As far as comics go, Dinosaurs Vs. Aliens appears at first glance to be a checklist of everything wrong in the industry. A comic that serves as a glorified storyboard for a movie pitch? Check. Big name Hollywood director, Barry Sonnenfeld (Wild Wild West, Men in Black) specifically, butting in on on the field? Check. Vapid, soundbite-premise that mashes up two things that comic readers loved as little boys (or girls), but is so blunt about it that it dares anyone who doesn’t go into that catnip stupor of nostalgia from memories of clashing their action figures together to roll their eyes? Yeah, that’s a big check. Following Cowboys and Aliens and other easily digestible concepts, I was more than a little wary of Dinosaurs Vs. Aliens.
Fortunately for hit-or-miss filmmaker Sonnenfeld, he tucked two aces up his sleeve: Grant Morrison and Liquid Comics mainstay Mukesh Singh. Singh has the unenviable task of following in the footsteps of Frank Quitely, Morrison’s last collaborator in comic book xenofiction (We3), whose jaw-dropping depiction of cyborg house pets pushed the visual boundaries of American/British comics. This never reaches those heights–its beasts stay within the confines of the panels, as opposed to leaping from one to the other in the chaotic fury of We3‘s action scenes–but Singh does bring an impeccable eye for beauty, countering some nagging cynicism even when the novel ends on a commercial-friendly cliffhanger (expect a sequel, if not the movie. Check.), or that Singh himself is snubbed from the cover and blurb in favor of Sonnenfeld, Morrison, and a quote from Perez Hilton for…some reason (double-check). The scenes showcasing Morrison’s neo-Jack Kirby vision of the dinosaurs, decked out in ceremonial headdresses (how do they make them? Or put them on?) while chirping, honking, snorting, and roaring, has the sense of epic spectacle that made Cameron’s Avatar initially fascinating. Mist enshrouded valleys and massive volcanoes dominate the landscape, and there’s a bold assortment of reds, greens, golds, and blues to each page. One of few good examples of the “wide-screen” comics format.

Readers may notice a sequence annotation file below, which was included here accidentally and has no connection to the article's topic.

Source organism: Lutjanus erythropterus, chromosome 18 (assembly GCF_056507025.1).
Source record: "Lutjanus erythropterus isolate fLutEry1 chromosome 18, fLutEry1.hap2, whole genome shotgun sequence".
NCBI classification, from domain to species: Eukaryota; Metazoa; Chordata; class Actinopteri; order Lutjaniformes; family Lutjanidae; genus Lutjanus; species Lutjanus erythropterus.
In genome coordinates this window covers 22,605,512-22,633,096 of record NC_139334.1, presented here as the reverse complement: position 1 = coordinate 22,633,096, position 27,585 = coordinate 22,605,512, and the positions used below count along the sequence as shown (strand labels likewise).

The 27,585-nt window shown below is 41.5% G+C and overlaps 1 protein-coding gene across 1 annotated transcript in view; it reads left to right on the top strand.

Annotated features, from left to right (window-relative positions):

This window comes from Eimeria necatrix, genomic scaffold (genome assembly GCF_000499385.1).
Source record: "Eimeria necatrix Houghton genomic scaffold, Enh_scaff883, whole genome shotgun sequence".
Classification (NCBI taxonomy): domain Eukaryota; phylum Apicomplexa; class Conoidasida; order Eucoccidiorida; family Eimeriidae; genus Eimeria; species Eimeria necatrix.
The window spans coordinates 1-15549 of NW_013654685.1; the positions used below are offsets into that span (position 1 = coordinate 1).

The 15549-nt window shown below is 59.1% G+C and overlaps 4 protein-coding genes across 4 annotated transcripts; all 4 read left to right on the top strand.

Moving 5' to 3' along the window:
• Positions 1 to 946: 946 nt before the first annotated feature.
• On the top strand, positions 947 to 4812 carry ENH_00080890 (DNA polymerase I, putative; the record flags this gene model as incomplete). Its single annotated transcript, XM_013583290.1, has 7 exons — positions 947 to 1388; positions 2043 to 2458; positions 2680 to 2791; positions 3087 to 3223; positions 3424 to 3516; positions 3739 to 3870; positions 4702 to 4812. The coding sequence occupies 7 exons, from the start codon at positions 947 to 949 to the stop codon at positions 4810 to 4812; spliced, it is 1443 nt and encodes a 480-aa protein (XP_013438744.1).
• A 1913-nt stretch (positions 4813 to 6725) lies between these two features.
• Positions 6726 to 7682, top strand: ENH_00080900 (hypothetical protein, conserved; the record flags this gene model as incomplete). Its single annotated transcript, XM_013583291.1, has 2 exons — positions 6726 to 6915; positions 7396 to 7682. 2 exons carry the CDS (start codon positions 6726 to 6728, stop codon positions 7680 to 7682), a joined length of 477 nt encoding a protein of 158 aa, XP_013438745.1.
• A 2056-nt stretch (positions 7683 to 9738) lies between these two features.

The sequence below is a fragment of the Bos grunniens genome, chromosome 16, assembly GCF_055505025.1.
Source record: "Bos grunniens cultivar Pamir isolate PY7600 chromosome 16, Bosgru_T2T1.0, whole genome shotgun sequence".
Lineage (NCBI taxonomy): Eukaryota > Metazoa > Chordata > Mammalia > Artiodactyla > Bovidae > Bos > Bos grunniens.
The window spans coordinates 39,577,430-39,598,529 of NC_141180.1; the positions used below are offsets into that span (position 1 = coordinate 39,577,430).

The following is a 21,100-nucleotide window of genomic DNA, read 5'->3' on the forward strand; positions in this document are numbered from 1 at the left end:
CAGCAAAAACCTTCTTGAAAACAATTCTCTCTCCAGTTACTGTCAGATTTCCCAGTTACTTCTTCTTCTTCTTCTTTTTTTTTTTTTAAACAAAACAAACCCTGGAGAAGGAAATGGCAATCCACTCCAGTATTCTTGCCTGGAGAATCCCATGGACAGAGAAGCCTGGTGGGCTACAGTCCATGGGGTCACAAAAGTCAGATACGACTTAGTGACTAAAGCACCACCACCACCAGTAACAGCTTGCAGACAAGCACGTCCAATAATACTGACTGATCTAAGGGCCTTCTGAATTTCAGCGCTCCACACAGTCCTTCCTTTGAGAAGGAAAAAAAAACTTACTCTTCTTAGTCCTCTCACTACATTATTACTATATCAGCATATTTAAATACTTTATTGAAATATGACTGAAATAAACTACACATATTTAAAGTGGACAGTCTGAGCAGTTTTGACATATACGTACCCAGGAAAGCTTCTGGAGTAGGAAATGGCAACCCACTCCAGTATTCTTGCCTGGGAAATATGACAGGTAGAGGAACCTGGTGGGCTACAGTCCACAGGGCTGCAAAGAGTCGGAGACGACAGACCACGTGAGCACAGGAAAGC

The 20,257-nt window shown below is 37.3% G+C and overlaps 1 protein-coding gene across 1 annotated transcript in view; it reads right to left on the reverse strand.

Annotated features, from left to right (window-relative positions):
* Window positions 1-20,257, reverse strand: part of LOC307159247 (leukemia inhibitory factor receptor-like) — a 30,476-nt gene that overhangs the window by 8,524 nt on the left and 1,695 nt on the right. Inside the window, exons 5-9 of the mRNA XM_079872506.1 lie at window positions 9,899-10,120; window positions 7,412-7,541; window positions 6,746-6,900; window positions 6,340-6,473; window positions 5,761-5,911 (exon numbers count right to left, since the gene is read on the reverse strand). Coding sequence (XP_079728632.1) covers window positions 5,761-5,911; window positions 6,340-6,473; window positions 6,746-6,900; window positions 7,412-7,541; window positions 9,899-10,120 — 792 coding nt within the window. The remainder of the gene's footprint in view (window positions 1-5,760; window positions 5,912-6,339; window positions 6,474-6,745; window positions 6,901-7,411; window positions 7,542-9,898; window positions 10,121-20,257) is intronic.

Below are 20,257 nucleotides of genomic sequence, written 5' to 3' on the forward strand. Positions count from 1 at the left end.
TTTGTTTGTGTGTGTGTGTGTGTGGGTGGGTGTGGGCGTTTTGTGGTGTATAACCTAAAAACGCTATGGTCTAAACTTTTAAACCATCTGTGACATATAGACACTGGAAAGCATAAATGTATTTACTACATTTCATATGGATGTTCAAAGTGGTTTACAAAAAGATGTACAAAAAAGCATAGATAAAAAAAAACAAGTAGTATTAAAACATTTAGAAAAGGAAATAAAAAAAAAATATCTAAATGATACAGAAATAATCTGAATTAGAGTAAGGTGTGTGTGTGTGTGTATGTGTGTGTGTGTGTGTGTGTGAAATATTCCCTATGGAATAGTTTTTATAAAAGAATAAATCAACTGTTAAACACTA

When the aliens arrive, their mothership floats above a towering rock formation in a manner reminiscent of Close Encounters of the Third Kind. The aliens themselves are travelers seeking a new home, supplies dwindling, “Sliding down the razor’s edge to extinction” as Commander Kit narrates. Kit is the entry point for this primeval culture clash, explaining how his kind enact a process called “Dominion” over the Earth and set about exterminating the dinosaurs, also hinting at the rise of mammals. They think the reptiles are simply inferior, possessing only “the most basic intelligence” and existing on the “lower slopes of evolution.” If this ‘Dominion’ (the original, better title) sounds at all like Manifest Destiny to you, that’s the point, as Sonnenfeld and Morrison share in their forewords. Unlike other Manifest Destiny yarns (the aforementioned Avatar, Dances With Wolves), the use of the alien as the metaphor for colonial expansion–their story covering Mayflower desperation, Kit Carson’s divided loyalties, and General Custer’s arrogance–allows for an almost objective, critical eye that was sorely lacking in those movies and Cowboys and Aliens (comic and film both favored “Pew pew pew!” over allegory). Alien-Kit is apologetic yet cynical about his actions, saying “I challenge you all to say you wouldn’t do the same” (and we did). His position in the brewing conflict is clearly on his species’ side even as he begins to empathize with the “monsters,” like T-Rex One-Eye. Kit isn’t Sam Worthington from Avatar, white savior of the noble savages, but a soldier with self-doubt, plunging into disaster. The prologue shows an eclipsed sun and dust-settled apocalypse, reflecting bison poaching and the forcing of American Indians onto reservations, a blight on the New World.
One-Eye himself is depicted as a proud, self-reliant sort, bringing his family food, but later ignoring the calls of other dinosaurs pleading for help against the invading force in favor of returning home, easily the best bit of storytelling Singh gives us. It’s communicated entirely in One-Eye’s annoyed stare at the smaller creatures and their panicked “Reekts!” and “Rip-Rips!” (lettered by Nilesh Mahadik). It’s only a page long, and demonstrates the tyrannosaur’s personality (whether defined by his species or his mind). This depiction of dinosaur ‘culture’ contrasts with the belief they’re incapable of such; even today, people ignore the idea that animals have social structure and rudimentary language, a fact Morrison, Singh, and Sonnenfeld use as a startling metaphor for racism. That the dinosaurs had specialized for millions of years doesn’t dawn on the settlers until the very end, their thinking being the savage beasts would be easy to push from their new would-be home. Manifest Destiny becomes as much nature vs. technology as metaphorical man vs. man.
Did the world need Dinosaurs Vs. Aliens? No, but Singh and Morrison help make the graphic novel to be more than blatant product.